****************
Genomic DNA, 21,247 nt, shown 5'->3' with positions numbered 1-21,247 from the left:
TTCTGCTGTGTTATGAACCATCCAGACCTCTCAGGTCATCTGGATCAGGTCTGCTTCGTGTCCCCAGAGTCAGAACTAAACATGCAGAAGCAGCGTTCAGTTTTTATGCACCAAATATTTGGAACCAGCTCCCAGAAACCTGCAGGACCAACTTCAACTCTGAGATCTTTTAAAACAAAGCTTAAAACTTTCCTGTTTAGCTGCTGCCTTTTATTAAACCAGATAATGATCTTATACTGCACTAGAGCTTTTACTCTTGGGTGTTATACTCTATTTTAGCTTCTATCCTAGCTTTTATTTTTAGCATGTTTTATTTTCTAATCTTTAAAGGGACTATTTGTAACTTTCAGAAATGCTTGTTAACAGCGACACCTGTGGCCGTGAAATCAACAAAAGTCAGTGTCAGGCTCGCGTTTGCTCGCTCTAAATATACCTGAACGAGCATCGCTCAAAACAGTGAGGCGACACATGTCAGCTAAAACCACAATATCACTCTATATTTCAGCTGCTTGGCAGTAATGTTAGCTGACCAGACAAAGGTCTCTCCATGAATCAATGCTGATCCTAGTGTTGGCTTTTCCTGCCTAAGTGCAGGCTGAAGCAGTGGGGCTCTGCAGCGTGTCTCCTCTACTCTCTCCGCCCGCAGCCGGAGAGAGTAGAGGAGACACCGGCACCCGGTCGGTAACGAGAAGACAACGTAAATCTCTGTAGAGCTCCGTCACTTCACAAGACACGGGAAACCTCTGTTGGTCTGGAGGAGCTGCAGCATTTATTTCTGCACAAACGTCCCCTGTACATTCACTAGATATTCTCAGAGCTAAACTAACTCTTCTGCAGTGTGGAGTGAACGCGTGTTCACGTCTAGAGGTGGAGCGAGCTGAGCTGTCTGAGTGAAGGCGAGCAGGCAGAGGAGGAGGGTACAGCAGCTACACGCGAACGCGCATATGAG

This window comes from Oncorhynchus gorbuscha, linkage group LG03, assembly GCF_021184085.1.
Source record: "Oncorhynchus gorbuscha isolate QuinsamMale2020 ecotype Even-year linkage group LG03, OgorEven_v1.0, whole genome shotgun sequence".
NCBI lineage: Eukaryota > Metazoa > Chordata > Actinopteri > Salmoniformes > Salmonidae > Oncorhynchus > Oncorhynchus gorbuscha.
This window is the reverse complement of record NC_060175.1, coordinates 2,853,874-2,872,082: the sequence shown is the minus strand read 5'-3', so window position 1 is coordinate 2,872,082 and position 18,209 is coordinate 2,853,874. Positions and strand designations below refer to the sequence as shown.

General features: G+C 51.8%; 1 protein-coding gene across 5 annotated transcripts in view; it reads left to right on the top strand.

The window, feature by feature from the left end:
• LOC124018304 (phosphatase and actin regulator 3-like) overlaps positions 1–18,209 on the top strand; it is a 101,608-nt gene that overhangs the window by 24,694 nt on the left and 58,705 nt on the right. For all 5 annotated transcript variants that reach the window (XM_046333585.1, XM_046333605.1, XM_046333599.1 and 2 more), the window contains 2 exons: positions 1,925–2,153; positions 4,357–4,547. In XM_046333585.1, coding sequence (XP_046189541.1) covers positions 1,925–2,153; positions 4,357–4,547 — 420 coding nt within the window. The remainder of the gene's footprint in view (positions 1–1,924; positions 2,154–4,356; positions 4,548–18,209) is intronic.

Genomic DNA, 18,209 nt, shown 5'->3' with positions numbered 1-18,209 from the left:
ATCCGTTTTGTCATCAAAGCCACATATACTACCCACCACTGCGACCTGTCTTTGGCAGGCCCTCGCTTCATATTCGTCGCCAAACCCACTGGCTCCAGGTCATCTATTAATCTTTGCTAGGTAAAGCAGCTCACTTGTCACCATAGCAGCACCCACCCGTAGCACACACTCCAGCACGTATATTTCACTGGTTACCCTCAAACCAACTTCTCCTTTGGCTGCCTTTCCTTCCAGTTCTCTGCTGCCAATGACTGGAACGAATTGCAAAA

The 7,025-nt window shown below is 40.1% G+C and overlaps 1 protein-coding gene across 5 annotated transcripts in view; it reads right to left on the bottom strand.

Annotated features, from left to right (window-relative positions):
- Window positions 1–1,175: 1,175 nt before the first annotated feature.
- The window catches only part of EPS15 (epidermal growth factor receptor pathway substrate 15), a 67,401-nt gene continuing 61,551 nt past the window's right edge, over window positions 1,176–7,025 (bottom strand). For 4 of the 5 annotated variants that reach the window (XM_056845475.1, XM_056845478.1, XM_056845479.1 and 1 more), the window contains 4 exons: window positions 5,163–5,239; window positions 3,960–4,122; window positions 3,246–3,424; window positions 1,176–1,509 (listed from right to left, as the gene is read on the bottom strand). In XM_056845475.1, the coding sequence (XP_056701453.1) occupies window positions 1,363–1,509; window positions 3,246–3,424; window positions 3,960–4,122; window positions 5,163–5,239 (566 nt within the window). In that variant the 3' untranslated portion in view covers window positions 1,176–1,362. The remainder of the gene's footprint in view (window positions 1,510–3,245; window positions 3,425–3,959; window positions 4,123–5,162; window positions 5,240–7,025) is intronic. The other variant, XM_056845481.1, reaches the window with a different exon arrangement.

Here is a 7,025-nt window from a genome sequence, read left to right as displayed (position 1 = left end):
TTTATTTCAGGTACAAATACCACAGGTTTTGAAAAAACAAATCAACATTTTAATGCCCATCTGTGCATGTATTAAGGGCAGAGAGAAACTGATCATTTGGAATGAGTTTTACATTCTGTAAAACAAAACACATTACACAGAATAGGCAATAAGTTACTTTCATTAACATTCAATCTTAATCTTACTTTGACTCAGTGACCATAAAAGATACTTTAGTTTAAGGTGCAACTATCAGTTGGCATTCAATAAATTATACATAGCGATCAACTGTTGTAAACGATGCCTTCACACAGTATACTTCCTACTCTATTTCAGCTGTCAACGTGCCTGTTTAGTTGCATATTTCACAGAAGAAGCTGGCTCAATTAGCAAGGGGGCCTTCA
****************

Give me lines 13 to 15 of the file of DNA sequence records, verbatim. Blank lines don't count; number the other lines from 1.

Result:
Annotated features, from left to right (window-relative positions):
- Window positions 1–1,175: 1,175 nt before the first annotated feature.
- The window catches only part of EPS15 (epidermal growth factor receptor pathway substrate 15), a 67,401-nt gene continuing 61,551 nt past the window's right edge, over window positions 1,176–7,025 (bottom strand). For 4 of the 5 annotated variants that reach the window (XM_056845475.1, XM_056845478.1, XM_056845479.1 and 1 more), the window contains 4 exons: window positions 5,163–5,239; window positions 3,960–4,122; window positions 3,246–3,424; window positions 1,176–1,509 (listed from right to left, as the gene is read on the bottom strand). In XM_056845475.1, the coding sequence (XP_056701453.1) occupies window positions 1,363–1,509; window positions 3,246–3,424; window positions 3,960–4,122; window positions 5,163–5,239 (566 nt within the window). In that variant the 3' untranslated portion in view covers window positions 1,176–1,362. The remainder of the gene's footprint in view (window positions 1,510–3,245; window positions 3,425–3,959; window positions 4,123–5,162; window positions 5,240–7,025) is intronic. The other variant, XM_056845481.1, reaches the window with a different exon arrangement.